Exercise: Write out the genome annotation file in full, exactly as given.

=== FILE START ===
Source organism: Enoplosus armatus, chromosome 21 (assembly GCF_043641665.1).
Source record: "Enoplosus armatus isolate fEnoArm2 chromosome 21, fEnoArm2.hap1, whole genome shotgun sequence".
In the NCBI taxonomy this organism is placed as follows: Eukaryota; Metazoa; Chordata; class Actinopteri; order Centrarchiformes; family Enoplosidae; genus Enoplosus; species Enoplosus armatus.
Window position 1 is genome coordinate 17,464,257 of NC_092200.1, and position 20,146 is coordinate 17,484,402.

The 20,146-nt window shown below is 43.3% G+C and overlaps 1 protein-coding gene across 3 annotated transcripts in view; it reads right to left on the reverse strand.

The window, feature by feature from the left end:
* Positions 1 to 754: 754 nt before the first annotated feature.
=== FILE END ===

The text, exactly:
Source organism: Enoplosus armatus, chromosome 21 (assembly GCF_043641665.1).
Source record: "Enoplosus armatus isolate fEnoArm2 chromosome 21, fEnoArm2.hap1, whole genome shotgun sequence".
In the NCBI taxonomy this organism is placed as follows: Eukaryota; Metazoa; Chordata; class Actinopteri; order Centrarchiformes; family Enoplosidae; genus Enoplosus; species Enoplosus armatus.
Window position 1 is genome coordinate 17,464,257 of NC_092200.1, and position 20,146 is coordinate 17,484,402.

The 20,146-nt window shown below is 43.3% G+C and overlaps 1 protein-coding gene across 3 annotated transcripts in view; it reads right to left on the reverse strand.

The window, feature by feature from the left end:
* Positions 1 to 754: 754 nt before the first annotated feature.